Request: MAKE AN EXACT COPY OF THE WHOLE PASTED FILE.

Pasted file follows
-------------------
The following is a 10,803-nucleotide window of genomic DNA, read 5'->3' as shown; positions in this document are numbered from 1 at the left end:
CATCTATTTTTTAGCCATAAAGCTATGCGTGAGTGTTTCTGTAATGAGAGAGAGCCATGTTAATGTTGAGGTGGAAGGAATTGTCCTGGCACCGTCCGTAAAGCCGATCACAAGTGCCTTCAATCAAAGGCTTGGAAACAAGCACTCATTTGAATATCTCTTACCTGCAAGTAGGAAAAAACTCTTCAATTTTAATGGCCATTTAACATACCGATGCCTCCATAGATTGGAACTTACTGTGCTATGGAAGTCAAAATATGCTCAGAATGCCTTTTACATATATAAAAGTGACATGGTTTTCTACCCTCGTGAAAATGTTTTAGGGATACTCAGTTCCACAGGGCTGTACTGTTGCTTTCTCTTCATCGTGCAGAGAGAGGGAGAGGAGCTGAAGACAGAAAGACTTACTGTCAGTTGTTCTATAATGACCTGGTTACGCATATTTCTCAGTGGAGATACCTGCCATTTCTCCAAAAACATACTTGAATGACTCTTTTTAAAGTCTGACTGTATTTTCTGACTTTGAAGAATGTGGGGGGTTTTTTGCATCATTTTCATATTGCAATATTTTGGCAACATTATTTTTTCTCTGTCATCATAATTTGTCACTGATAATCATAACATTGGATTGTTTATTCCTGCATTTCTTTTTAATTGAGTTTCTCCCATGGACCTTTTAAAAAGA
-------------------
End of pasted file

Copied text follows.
The following is a 10,803-nucleotide window of genomic DNA, read 5'->3' as shown; positions in this document are numbered from 1 at the left end:
CATCTATTTTTTAGCCATAAAGCTATGCGTGAGTGTTTCTGTAATGAGAGAGAGCCATGTTAATGTTGAGGTGGAAGGAATTGTCCTGGCACCGTCCGTAAAGCCGATCACAAGTGCCTTCAATCAAAGGCTTGGAAACAAGCACTCATTTGAATATCTCTTACCTGCAAGTAGGAAAAAACTCTTCAATTTTAATGGCCATTTAACATACCGATGCCTCCATAGATTGGAACTTACTGTGCTATGGAAGTCAAAATATGCTCAGAATGCCTTTTACATATATAAAAGTGACATGGTTTTCTACCCTCGTGAAAATGTTTTAGGGATACTCAGTTCCACAGGGCTGTACTGTTGCTTTCTCTTCATCGTGCAGAGAGAGGGAGAGGAGCTGAAGACAGAAAGACTTACTGTCAGTTGTTCTATAATGACCTGGTTACGCATATTTCTCAGTGGAGATACCTGCCATTTCTCCAAAAACATACTTGAATGACTCTTTTTAAAGTCTGACTGTATTTTCTGACTTTGAAGAATGTGGGGGGTTTTTTGCATCATTTTCATATTGCAATATTTTGGCAACATTATTTTTTCTCTGTCATCATAATTTGTCACTGATAATCATAACATTGGATTGTTTATTCCTGCATTTCTTTTTAATTGAGTTTCTCCCATGGACCTTTTAAAAAGA